Salame Felino is a pure pork salame from Felino, a small town located in the green Baganza valley, full of forests where herds of pigs were raised in an ancient past.
Salame Felino is a pure pork salame from Felino, a small town located in the green Baganza valley, full of forests where herds of pigs were raised in an ancient past. The word salame comes from the Latin root for salt, or “als”, which later became “sal”. This special aged sausage has been produced for centuries, along with Prosciutto Crudo di Parma. Salame Felino is made according to the ancient art of salame-making and distinguishing it from other pork products made in the hills of the nearby Apennine Mountains. In fact, inside the Baptistery of Parma, Benedetto Antelami depicted this fine art in his bas-relief of the zodiac sign of Aquarius dating back to the 12th century.
This special salume is the product of the best pork meat and the particular microclimate of the area of production, allowing it to be aged naturally due to the ideal temperature and right amount of humidity and ventilation. The fresh meat used to make the salame is carefully selected from deboned shoulder and belly that is ground with lean and fat cuts of ham. The meat is mixed with salt, spices and natural aromas. The salame should contain 25-30% fat and hard fat is preferred.
After the meat is coarsely ground, salt, whole peppercorns and white wine are added. The salame is then stuffed by hand into a pork casing, which gives it its characteristic uneven width. It is then aged slowly and the final product should be soft, with a sweet taste and delicate aroma.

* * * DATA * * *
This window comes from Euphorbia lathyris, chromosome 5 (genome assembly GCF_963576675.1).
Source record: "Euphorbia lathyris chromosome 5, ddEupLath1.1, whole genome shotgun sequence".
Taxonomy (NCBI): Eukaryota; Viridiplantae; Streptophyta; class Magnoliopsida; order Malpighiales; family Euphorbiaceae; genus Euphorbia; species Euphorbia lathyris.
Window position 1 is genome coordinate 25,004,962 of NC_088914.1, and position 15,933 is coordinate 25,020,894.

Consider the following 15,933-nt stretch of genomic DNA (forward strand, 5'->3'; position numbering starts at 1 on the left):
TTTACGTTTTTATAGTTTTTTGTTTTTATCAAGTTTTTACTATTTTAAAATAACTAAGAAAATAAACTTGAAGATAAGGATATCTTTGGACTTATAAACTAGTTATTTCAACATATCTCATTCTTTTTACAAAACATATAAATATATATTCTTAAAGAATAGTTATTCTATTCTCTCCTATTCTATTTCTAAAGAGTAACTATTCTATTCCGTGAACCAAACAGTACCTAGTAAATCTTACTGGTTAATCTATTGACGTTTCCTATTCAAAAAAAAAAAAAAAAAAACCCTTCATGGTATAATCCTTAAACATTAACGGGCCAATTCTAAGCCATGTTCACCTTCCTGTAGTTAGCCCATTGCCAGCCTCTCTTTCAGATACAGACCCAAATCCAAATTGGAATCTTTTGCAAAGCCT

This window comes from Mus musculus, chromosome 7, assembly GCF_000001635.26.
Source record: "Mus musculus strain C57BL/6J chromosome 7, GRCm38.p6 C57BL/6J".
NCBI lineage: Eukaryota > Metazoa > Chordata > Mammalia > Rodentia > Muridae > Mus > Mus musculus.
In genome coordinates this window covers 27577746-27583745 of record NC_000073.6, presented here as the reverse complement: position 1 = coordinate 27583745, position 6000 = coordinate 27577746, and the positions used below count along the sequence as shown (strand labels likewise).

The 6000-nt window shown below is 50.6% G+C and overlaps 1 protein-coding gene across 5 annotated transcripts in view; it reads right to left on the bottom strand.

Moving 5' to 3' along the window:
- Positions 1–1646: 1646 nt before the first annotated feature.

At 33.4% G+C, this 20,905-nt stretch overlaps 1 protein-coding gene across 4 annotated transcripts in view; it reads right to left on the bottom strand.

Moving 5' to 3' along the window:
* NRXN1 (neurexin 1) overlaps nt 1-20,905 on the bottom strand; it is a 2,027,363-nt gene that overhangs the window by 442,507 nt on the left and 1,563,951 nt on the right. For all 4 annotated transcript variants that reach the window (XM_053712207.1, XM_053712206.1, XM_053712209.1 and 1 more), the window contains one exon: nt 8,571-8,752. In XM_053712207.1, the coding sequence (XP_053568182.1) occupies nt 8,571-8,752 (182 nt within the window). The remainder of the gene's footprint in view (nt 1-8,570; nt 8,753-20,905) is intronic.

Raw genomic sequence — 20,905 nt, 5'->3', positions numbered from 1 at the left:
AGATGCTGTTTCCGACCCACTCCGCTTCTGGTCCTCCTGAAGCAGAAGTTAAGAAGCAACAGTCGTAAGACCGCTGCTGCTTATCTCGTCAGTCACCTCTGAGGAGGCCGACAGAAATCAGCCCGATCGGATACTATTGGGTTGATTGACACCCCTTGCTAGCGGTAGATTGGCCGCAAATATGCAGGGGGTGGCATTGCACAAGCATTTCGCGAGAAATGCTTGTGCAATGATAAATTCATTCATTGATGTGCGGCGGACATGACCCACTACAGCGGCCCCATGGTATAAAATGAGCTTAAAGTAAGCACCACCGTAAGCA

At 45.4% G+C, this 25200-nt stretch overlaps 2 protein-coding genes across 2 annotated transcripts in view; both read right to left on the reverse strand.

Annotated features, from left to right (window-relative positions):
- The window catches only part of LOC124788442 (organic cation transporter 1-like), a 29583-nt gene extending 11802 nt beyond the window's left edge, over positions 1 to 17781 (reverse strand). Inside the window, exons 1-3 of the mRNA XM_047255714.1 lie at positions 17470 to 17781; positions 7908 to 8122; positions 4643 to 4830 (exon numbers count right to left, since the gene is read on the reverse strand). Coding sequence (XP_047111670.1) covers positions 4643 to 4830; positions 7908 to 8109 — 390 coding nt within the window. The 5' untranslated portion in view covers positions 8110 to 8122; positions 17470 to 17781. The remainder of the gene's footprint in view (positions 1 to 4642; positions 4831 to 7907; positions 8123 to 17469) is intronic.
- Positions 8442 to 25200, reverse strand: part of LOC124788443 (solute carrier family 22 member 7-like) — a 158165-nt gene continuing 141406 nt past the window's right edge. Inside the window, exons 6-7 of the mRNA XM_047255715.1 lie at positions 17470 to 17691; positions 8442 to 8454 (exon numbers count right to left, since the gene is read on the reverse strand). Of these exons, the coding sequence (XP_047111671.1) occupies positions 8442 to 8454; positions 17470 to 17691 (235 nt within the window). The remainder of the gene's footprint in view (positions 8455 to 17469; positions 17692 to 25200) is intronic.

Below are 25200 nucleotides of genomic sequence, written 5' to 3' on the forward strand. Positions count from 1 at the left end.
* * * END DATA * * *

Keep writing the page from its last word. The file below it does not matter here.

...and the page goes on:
In the pre-Roman, Roman, Medieval and Renaissance periods, it was consumed cooked – like Ferrara salame still is today. (Antelami depicted the salame in a pot and the cook of the Farnese court, Carlo Nascia, included the cooked version at two banquets.) Since the second half of the 18th century, however, it appeared as a raw product, cut into thin slices. (The raw salame first appeared in a still life painting of Giacomo Nani, 1701-1770, a Neapolitan artist.)
Traditionally, it should be cut at a 60° angle to highlight the grain of the ground meat and to avoid any crumbling of the meat should it be eaten raw. Currently, Salame Felino is in the process of becoming an IGP (Protected Geographic Indication) product of the European Union.
In the library
A. TACCA, Una fetta … di vita: biografia del salame di Felino, Sala Baganza, Tipolitotecnica, 1992.
G. BALLARINI, Il salame di Felino; prodotto tipico dell'industria e dell'artigianato alimentare parmense; storia delle origini: un salame di antico lignaggio, antica tecnologia di preparazione, gastronomia del salame di Felino, Parma, Tecnografica, 1995.
L. ROMANELLI, I salumi d'Italia, Firenze, Nardini, 2002.